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Is Frailty Really Important?Based on the information presented in the paper:With competing factors such as waning vaccineefficacy and decreasing adherence, it’s not clearhow important frailty is in explaining decliningefficacy in the two trials.
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Current Study ObjectiveTo quantify the potential impact of frailty undervarious study scenarios.
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Current Study Approach We designed several study scenarios using study-related, intervention-related and population-related parameters. We held study-related factors constant (e.g., sample size, follow-up time, intervention effectiveness).
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Current Study Approach We varied population and intervention-related parameters (e.g. waning and frailty) We estimated the risk ratio at each time point for each scenario and quantified the change that is attributable to frailty.
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Modeling Description Definition of Parameters Model Assumptions Scenario Design Results Conclusions
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Modeling Description Definition of Parameters Model Assumptions Scenario Design Results Conclusions
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Model Parameters Study Intervention PopulationFixed • Sample Size Intervention Distribution of • Follow-up Efficacy Population Period across Risk • Number of Groups Risk GroupsVaried Waning Probability of -- Disease 25
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Risk GroupsThe study population is divided into mutually-exclusive groups ranging from very high risk to verylow risk.
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Modeling Description Definition of Parameters Model Assumptions Scenario Design Results Conclusions
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Model Assumptions Sufficient sample size The treatment arms have equal sample sizes. Disease risk is balanced between both treatment arms at the beginning of the study. Non-differential loss to follow up.
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Model Assumptions The intervention is effective at reducing the probability of disease and presents no adverse effects (i.e., increasing in the probability of infection) at any point in time. Intervention efficacy is constant across all risk groups. Intervention waning/non-adherence is constant across all risk groups.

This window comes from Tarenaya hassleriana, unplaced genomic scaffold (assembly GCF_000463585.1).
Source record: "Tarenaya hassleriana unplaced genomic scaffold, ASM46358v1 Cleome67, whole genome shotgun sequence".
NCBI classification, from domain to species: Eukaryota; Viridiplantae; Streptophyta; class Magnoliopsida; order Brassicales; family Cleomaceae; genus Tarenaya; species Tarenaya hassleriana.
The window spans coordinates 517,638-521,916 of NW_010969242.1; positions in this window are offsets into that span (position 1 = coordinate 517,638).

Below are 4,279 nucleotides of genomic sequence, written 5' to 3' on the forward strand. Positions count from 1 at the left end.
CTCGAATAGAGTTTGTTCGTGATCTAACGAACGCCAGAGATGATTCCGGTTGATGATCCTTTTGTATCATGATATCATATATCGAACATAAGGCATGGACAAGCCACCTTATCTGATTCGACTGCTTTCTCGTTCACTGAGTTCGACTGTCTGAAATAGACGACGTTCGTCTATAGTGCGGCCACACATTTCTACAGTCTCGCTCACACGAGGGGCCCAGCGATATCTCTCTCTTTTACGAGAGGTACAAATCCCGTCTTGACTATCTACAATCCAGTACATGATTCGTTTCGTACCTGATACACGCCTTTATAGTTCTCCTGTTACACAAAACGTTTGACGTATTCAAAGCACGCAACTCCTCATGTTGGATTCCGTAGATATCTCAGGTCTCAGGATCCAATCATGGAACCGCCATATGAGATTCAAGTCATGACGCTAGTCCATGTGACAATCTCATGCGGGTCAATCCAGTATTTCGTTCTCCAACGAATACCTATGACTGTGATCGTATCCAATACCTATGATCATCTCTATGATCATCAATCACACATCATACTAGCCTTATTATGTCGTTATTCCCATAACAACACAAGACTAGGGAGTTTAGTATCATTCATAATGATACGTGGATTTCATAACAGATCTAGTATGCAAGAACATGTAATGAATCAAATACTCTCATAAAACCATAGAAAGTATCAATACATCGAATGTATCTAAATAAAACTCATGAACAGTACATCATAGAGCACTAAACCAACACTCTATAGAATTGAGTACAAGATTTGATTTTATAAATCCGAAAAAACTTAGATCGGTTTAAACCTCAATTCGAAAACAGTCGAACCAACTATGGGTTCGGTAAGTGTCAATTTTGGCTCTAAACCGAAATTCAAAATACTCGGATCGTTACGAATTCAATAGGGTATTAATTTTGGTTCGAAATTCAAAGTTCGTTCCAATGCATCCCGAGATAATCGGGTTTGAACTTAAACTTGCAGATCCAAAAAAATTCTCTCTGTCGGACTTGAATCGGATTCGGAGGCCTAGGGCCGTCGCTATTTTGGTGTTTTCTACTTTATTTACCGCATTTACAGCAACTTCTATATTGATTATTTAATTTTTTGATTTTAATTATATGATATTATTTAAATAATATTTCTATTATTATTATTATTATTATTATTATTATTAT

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Modeling Description Definition of Parameters Model Assumptions Scenario Design Results Conclusions
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Features of Study Scenarios thatremain fixed Equal sample size in each treatment arm Ten-year follow-up time Five HIV risk groups ranging from very high risk to very low risk Intervention effectiveness - 50%
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Features of Study Scenarios thatremain fixed Distribution of study population across risk groups 0.6 0.5 0.4 0.3 0.2 0.1 0 Very High High Moderate Low Very Low
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Features of Study Scenarios thatare varied Waning- the rate at which the intervention loses its effectiveness Frailty- heterogeneity in disease risk across the 5 risk groups
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Modeling Description Definition of Parameters Model Assumptions Scenario Design Results Conclusions
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Conclusions With the exception of the most extreme cases, frailty (heterogeneity in disease risk) doesn’t appear to have much of an impact on outcome measures in randomized trials of HIV interventions The impact of frailty appears substantial in scenarios when HIV infection is a virtual certainty in the highest risk group and negligible in the lowest risk group
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Conclusions This study condition is unlikely to occur in most trials where higher risk individuals are commonly recruited. Therefore, frailty is less likely to explain a substantial portion of the declining efficacy in many HIV intervention trials